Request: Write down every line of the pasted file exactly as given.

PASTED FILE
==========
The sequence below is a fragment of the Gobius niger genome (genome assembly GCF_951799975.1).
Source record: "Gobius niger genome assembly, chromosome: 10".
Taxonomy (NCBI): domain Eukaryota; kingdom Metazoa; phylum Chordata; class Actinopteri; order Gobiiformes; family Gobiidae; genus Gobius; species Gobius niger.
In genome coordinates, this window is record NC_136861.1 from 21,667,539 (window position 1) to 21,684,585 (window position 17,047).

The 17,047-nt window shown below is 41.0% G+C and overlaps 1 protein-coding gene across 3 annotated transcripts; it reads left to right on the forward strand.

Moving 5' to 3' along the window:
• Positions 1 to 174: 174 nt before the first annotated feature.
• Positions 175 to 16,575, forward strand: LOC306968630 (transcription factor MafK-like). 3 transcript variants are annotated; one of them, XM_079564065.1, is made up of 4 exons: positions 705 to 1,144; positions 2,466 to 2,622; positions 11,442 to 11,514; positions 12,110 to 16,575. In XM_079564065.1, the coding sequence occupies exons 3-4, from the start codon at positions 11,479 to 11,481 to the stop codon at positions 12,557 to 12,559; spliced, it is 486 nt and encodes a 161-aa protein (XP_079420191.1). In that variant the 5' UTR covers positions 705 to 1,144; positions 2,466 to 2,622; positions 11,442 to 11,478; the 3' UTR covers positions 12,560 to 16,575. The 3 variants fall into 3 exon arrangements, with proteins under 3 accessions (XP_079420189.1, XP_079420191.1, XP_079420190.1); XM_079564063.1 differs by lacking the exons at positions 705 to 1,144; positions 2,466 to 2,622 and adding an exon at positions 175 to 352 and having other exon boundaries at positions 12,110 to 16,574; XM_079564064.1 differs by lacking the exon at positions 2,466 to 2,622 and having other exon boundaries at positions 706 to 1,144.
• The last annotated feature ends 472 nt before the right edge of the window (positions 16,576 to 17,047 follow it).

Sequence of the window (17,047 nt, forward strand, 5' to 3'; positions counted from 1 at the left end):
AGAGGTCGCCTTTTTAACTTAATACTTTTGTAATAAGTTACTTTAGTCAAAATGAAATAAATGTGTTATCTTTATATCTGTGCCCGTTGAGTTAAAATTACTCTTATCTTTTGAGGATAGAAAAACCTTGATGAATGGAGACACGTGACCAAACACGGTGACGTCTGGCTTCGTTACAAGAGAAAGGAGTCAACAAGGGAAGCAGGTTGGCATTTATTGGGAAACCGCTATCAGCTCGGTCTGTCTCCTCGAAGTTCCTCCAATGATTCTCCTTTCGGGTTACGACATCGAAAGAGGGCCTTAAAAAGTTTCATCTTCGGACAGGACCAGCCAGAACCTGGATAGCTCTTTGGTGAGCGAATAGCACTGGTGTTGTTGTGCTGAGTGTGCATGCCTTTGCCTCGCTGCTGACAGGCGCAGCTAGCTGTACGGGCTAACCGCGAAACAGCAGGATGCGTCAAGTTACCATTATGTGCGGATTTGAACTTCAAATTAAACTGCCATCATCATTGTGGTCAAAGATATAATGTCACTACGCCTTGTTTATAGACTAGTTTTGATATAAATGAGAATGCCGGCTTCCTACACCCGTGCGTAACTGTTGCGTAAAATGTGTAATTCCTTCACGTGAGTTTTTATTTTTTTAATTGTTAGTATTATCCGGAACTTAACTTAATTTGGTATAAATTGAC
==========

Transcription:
The sequence below is a fragment of the Gobius niger genome (genome assembly GCF_951799975.1).
Source record: "Gobius niger genome assembly, chromosome: 10".
Taxonomy (NCBI): domain Eukaryota; kingdom Metazoa; phylum Chordata; class Actinopteri; order Gobiiformes; family Gobiidae; genus Gobius; species Gobius niger.
In genome coordinates, this window is record NC_136861.1 from 21,667,539 (window position 1) to 21,684,585 (window position 17,047).

The 17,047-nt window shown below is 41.0% G+C and overlaps 1 protein-coding gene across 3 annotated transcripts; it reads left to right on the forward strand.

Moving 5' to 3' along the window:
• Positions 1 to 174: 174 nt before the first annotated feature.
• Positions 175 to 16,575, forward strand: LOC306968630 (transcription factor MafK-like). 3 transcript variants are annotated; one of them, XM_079564065.1, is made up of 4 exons: positions 705 to 1,144; positions 2,466 to 2,622; positions 11,442 to 11,514; positions 12,110 to 16,575. In XM_079564065.1, the coding sequence occupies exons 3-4, from the start codon at positions 11,479 to 11,481 to the stop codon at positions 12,557 to 12,559; spliced, it is 486 nt and encodes a 161-aa protein (XP_079420191.1). In that variant the 5' UTR covers positions 705 to 1,144; positions 2,466 to 2,622; positions 11,442 to 11,478; the 3' UTR covers positions 12,560 to 16,575. The 3 variants fall into 3 exon arrangements, with proteins under 3 accessions (XP_079420189.1, XP_079420191.1, XP_079420190.1); XM_079564063.1 differs by lacking the exons at positions 705 to 1,144; positions 2,466 to 2,622 and adding an exon at positions 175 to 352 and having other exon boundaries at positions 12,110 to 16,574; XM_079564064.1 differs by lacking the exon at positions 2,466 to 2,622 and having other exon boundaries at positions 706 to 1,144.
• The last annotated feature ends 472 nt before the right edge of the window (positions 16,576 to 17,047 follow it).

Sequence of the window (17,047 nt, forward strand, 5' to 3'; positions counted from 1 at the left end):
AGAGGTCGCCTTTTTAACTTAATACTTTTGTAATAAGTTACTTTAGTCAAAATGAAATAAATGTGTTATCTTTATATCTGTGCCCGTTGAGTTAAAATTACTCTTATCTTTTGAGGATAGAAAAACCTTGATGAATGGAGACACGTGACCAAACACGGTGACGTCTGGCTTCGTTACAAGAGAAAGGAGTCAACAAGGGAAGCAGGTTGGCATTTATTGGGAAACCGCTATCAGCTCGGTCTGTCTCCTCGAAGTTCCTCCAATGATTCTCCTTTCGGGTTACGACATCGAAAGAGGGCCTTAAAAAGTTTCATCTTCGGACAGGACCAGCCAGAACCTGGATAGCTCTTTGGTGAGCGAATAGCACTGGTGTTGTTGTGCTGAGTGTGCATGCCTTTGCCTCGCTGCTGACAGGCGCAGCTAGCTGTACGGGCTAACCGCGAAACAGCAGGATGCGTCAAGTTACCATTATGTGCGGATTTGAACTTCAAATTAAACTGCCATCATCATTGTGGTCAAAGATATAATGTCACTACGCCTTGTTTATAGACTAGTTTTGATATAAATGAGAATGCCGGCTTCCTACACCCGTGCGTAACTGTTGCGTAAAATGTGTAATTCCTTCACGTGAGTTTTTATTTTTTTAATTGTTAGTATTATCCGGAACTTAACTTAATTTGGTATAAATTGAC